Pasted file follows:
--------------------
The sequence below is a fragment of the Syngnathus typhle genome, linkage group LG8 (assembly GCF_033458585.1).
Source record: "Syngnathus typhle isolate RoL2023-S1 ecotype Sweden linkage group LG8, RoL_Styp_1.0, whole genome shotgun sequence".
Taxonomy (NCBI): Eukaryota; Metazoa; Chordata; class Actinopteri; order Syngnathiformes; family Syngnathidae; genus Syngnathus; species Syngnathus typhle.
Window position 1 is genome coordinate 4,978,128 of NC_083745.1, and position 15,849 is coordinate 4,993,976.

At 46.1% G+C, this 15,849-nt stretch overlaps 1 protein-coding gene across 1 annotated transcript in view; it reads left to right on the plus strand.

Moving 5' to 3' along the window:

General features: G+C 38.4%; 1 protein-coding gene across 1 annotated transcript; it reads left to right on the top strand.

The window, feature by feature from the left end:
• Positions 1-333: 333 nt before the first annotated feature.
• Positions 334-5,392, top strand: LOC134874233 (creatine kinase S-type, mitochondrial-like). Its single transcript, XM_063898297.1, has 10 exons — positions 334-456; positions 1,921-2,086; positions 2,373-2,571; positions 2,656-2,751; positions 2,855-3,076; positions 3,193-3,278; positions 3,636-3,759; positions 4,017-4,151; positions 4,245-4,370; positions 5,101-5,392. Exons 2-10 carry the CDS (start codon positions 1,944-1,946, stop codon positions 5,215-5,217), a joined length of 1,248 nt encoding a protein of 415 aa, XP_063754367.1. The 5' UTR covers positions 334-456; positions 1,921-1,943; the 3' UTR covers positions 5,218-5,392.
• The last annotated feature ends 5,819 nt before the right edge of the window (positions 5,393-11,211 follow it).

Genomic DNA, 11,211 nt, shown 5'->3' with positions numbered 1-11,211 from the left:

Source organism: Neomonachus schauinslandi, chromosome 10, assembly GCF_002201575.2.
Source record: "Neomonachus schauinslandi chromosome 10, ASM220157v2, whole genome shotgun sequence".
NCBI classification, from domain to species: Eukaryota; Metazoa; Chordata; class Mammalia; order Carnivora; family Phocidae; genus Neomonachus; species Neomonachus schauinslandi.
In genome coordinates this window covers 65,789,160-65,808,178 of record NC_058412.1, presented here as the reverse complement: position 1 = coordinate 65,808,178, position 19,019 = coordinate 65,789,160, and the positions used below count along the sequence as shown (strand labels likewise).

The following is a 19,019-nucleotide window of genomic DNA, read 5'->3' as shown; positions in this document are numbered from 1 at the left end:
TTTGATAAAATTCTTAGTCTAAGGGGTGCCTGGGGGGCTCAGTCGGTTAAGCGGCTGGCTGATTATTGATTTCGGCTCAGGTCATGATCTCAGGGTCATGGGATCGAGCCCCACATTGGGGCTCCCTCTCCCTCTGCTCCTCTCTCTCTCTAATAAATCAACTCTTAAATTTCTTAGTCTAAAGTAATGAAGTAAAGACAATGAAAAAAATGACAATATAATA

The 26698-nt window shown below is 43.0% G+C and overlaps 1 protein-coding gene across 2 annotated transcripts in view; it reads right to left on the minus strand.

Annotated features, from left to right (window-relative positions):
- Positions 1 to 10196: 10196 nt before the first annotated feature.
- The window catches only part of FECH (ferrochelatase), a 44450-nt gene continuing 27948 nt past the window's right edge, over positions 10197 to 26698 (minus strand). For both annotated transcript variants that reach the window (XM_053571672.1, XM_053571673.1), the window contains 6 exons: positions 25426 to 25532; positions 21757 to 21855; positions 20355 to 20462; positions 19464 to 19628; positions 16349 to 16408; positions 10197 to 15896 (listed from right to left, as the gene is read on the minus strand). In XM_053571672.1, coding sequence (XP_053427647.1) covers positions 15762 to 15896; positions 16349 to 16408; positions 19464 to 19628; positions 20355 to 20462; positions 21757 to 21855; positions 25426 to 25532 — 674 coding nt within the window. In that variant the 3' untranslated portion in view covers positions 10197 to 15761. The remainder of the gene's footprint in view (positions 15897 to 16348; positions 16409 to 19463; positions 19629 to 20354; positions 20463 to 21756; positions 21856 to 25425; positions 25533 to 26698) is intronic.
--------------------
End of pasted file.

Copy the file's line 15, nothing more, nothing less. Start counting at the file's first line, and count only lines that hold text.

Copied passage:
NCBI classification, from domain to species: Eukaryota; Metazoa; Chordata; class Mammalia; order Carnivora; family Phocidae; genus Neomonachus; species Neomonachus schauinslandi.